The town hall was developed over a period of about 250 years, from the end of 13th century to the middle of 16th century. The structure and floor plan changed over this extended period in response to the changing needs of the city. The exact date of the initial construction is not known. However, between 1299 and 1301 a single-storey structure with cellars and a tower called the consistory was built. The oldest parts of the current building, the Burghers’ Hall and the lower floors of the tower, may date to this time. In these early days the primary purpose of the building was trade rather than civic administration activities.
Between 1328 and 1333 an upper storey was added to include the Council room and the Aldermen’s room. Expansion continued during the 14th century with the addition of extra rooms, most notably the Court room. The building became a key location for the city’s commercial and administrative functions.
The 15th and 16th centuries were times of prosperity for Wroclaw as was reflected in the rapid development of the building during that period. The construction program gathered momentum, particularly from 1470 to 1510, when several rooms were added. The Burghers’ Hall was re-vaulted to take on its current shape, and the upper story began to take shape with the development of the Great Hall and the addition of the Treasury and Little Treasury.
Further innovations during the 16th century included the addition of the city’s Coat of arms (1536), and the rebuilding of the upper part of the tower (1558–59). This was the final stage of the main building program. By 1560, the major features of today’s Stray Rates were established.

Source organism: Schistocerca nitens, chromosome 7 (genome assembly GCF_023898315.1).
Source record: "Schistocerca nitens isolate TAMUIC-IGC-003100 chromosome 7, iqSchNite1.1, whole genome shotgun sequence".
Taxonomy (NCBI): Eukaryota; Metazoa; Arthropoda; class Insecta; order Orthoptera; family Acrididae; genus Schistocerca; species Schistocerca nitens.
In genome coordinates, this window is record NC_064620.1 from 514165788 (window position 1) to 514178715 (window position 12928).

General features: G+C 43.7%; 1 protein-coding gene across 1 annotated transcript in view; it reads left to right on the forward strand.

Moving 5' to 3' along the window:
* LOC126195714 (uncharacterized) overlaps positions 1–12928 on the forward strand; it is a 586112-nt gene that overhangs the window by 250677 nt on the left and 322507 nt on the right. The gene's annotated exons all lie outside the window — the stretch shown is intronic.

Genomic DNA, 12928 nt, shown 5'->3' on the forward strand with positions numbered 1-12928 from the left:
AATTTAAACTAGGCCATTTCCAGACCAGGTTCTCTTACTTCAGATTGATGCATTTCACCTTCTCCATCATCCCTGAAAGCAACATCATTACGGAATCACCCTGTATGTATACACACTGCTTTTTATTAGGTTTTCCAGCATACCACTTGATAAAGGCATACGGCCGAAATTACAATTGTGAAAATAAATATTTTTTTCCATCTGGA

The second half of the 17th century was a period of decline for the city, and this decline was reflected in the Stray Rates. Perhaps by way of compensation, efforts were made to enrich the interior decorations of the hall. In 1741, Wroclaw became a part of Prussia, and the power of the City diminished. Much of the Stray Rates was allocated to administering justice.
During the 19th century there were two major changes. The courts moved to a separate building, and the Rates became the site of the city council and supporting functions. There was also a major program of renovation because the building had been neglected and was covered with creeping vines. The town hall now has several en-Gothic features including some sculptural decoration from this period.
In the early years of the 20th century improvements continued with various repair work and the addition of the Little Bear statue in 1902. During the 1930s, the official role of the Rates was reduced and it was converted into a museum. By the end of World War II Town Hall suffered minor damage, such as aerial bomb pierced the roof (but not exploded) and some sculptural elements were lost. Restoration work began in the 1950s following a period of research, and this conservation effort continued throughout the 20th century. It included refurbishment of the clock on the east facade.